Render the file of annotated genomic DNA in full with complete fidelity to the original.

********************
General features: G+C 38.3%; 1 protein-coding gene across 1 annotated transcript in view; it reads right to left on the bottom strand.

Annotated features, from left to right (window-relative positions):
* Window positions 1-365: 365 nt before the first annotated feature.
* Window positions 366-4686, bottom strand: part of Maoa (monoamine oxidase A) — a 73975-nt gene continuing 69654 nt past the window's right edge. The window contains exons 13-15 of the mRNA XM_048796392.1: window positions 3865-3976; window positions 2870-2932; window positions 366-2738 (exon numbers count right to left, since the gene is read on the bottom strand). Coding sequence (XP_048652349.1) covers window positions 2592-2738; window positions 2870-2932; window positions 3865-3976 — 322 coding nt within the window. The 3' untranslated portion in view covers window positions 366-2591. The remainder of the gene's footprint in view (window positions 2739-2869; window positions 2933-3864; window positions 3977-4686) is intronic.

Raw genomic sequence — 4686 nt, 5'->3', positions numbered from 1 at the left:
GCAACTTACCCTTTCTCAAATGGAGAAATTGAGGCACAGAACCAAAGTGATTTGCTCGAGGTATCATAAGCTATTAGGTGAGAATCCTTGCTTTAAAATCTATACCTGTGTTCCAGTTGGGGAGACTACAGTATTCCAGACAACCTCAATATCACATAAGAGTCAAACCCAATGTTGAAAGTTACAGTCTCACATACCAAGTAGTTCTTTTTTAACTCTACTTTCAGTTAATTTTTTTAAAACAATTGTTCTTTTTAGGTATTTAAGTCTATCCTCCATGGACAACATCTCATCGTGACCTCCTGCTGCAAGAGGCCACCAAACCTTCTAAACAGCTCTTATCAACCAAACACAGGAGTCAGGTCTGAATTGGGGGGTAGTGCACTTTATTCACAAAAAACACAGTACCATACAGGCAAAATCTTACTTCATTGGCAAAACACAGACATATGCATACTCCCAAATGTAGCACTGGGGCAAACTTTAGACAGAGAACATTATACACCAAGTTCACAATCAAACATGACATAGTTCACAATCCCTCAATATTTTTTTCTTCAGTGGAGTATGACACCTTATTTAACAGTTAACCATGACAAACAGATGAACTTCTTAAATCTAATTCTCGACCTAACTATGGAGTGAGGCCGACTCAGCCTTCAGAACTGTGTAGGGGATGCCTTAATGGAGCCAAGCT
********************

General features: G+C 38.3%; 1 protein-coding gene across 1 annotated transcript in view; it reads right to left on the bottom strand.

Annotated features, from left to right (window-relative positions):
* Window positions 1-365: 365 nt before the first annotated feature.
* Window positions 366-4686, bottom strand: part of Maoa (monoamine oxidase A) — a 73975-nt gene continuing 69654 nt past the window's right edge. The window contains exons 13-15 of the mRNA XM_048796392.1: window positions 3865-3976; window positions 2870-2932; window positions 366-2738 (exon numbers count right to left, since the gene is read on the bottom strand). Coding sequence (XP_048652349.1) covers window positions 2592-2738; window positions 2870-2932; window positions 3865-3976 — 322 coding nt within the window. The 3' untranslated portion in view covers window positions 366-2591. The remainder of the gene's footprint in view (window positions 2739-2869; window positions 2933-3864; window positions 3977-4686) is intronic.

Raw genomic sequence — 4686 nt, 5'->3', positions numbered from 1 at the left:
GCAACTTACCCTTTCTCAAATGGAGAAATTGAGGCACAGAACCAAAGTGATTTGCTCGAGGTATCATAAGCTATTAGGTGAGAATCCTTGCTTTAAAATCTATACCTGTGTTCCAGTTGGGGAGACTACAGTATTCCAGACAACCTCAATATCACATAAGAGTCAAACCCAATGTTGAAAGTTACAGTCTCACATACCAAGTAGTTCTTTTTTAACTCTACTTTCAGTTAATTTTTTTAAAACAATTGTTCTTTTTAGGTATTTAAGTCTATCCTCCATGGACAACATCTCATCGTGACCTCCTGCTGCAAGAGGCCACCAAACCTTCTAAACAGCTCTTATCAACCAAACACAGGAGTCAGGTCTGAATTGGGGGGTAGTGCACTTTATTCACAAAAAACACAGTACCATACAGGCAAAATCTTACTTCATTGGCAAAACACAGACATATGCATACTCCCAAATGTAGCACTGGGGCAAACTTTAGACAGAGAACATTATACACCAAGTTCACAATCAAACATGACATAGTTCACAATCCCTCAATATTTTTTTCTTCAGTGGAGTATGACACCTTATTTAACAGTTAACCATGACAAACAGATGAACTTCTTAAATCTAATTCTCGACCTAACTATGGAGTGAGGCCGACTCAGCCTTCAGAACTGTGTAGGGGATGCCTTAATGGAGCCAAGCT